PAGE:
HEXAPODS: A New Vernacular Architecture Excerpt
by Bridget Munro, Sofia Amodio and Maricruz Miranda
AA Design Research Lab
08 March 2013
Architectural Association, London
Hexapods is a prototypical construction system, erected using torsion and held in place with tensioned membranes and magnetic joints. It provides a transitional architectural solution for displaced people. It is tested in peri-urban Addis Ababa, Ethiopia, which is affected by population displacement and growth, and concomitant housing shortages. The conceptual research stems from nomadic African vernacular architecture. Its use of knots allows rapid construction and deconstruction of dwellings. These knots were conceptualised into vectors and nodes, and kinetic research led to the torsion system. Hexapods’ frame is assembled flat, then twisted upright and locked with electro-permanent magnetic joints; collapse is prevented by a minimal surface membrane. Hexapods can be interconnected, allowing growth and expansion. This system also enables community participation and an expression of cultural identity through the potential application of local materials where the minimal surface is not structurally necessary.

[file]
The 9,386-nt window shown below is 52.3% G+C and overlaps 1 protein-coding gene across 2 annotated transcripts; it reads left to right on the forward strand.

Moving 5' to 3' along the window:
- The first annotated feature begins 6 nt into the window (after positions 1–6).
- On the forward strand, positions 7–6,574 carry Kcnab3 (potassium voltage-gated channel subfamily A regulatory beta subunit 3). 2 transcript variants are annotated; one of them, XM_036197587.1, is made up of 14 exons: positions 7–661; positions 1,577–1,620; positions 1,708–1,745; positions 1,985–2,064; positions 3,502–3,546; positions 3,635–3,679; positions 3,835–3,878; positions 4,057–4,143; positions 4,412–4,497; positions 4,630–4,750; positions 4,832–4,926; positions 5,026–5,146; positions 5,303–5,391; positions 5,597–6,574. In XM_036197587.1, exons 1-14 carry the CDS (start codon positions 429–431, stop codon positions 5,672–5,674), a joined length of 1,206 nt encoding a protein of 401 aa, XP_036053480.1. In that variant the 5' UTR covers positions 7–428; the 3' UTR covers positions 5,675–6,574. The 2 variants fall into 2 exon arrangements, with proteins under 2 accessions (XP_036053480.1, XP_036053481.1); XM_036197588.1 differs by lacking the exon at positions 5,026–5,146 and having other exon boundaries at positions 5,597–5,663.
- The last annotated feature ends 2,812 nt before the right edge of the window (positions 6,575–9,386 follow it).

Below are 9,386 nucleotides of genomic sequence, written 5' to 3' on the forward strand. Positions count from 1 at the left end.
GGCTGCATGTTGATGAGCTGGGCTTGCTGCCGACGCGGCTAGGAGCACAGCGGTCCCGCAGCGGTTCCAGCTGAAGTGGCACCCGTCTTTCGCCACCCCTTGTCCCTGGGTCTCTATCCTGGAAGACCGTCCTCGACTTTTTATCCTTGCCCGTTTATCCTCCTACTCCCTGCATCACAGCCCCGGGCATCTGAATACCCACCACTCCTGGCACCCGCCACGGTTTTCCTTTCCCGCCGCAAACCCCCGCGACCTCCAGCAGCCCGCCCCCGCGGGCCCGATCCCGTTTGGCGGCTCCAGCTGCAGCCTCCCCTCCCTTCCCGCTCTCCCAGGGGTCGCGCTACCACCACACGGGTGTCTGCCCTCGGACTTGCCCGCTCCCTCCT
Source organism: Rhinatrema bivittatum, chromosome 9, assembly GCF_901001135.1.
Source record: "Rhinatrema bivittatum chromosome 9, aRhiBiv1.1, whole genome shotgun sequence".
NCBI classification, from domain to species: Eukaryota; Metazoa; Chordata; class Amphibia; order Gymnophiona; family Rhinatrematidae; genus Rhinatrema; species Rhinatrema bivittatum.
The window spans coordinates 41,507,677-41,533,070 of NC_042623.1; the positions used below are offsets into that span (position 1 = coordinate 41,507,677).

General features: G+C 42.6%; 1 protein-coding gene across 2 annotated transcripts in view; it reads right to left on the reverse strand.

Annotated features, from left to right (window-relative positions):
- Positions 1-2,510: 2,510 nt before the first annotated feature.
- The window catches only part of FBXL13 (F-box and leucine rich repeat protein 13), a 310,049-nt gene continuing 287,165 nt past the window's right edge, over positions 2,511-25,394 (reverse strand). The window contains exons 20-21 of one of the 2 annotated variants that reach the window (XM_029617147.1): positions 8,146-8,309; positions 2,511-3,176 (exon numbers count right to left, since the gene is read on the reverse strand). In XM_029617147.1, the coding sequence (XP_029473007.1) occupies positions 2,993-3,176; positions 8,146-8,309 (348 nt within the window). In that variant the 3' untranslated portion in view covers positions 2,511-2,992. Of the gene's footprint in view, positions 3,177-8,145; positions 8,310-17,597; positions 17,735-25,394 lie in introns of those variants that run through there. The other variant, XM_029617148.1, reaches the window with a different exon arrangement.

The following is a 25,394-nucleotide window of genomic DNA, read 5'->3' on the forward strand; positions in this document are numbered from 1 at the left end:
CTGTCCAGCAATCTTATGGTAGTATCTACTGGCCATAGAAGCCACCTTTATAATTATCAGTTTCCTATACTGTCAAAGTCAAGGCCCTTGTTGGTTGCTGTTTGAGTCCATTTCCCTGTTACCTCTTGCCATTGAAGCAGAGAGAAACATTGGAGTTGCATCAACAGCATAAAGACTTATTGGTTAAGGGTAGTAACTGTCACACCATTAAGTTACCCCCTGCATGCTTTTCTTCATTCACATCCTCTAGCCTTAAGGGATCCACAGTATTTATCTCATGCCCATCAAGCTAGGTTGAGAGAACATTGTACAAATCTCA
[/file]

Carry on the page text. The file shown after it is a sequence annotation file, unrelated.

Technology - sensors, smart meters and water and solar energy collection - is embedded into Hexapods, informing the inhabitants of their surroundings and facilitating livelihood activities like agriculture. A script based on cellular automata studies urban growth patterns for hexapod agglomerations, and shared agricultural and community spaces. Hexapods addresses social problems created by an expanding population.
For more information:
Architecture & Urbanism (AA DRL) Programme Brief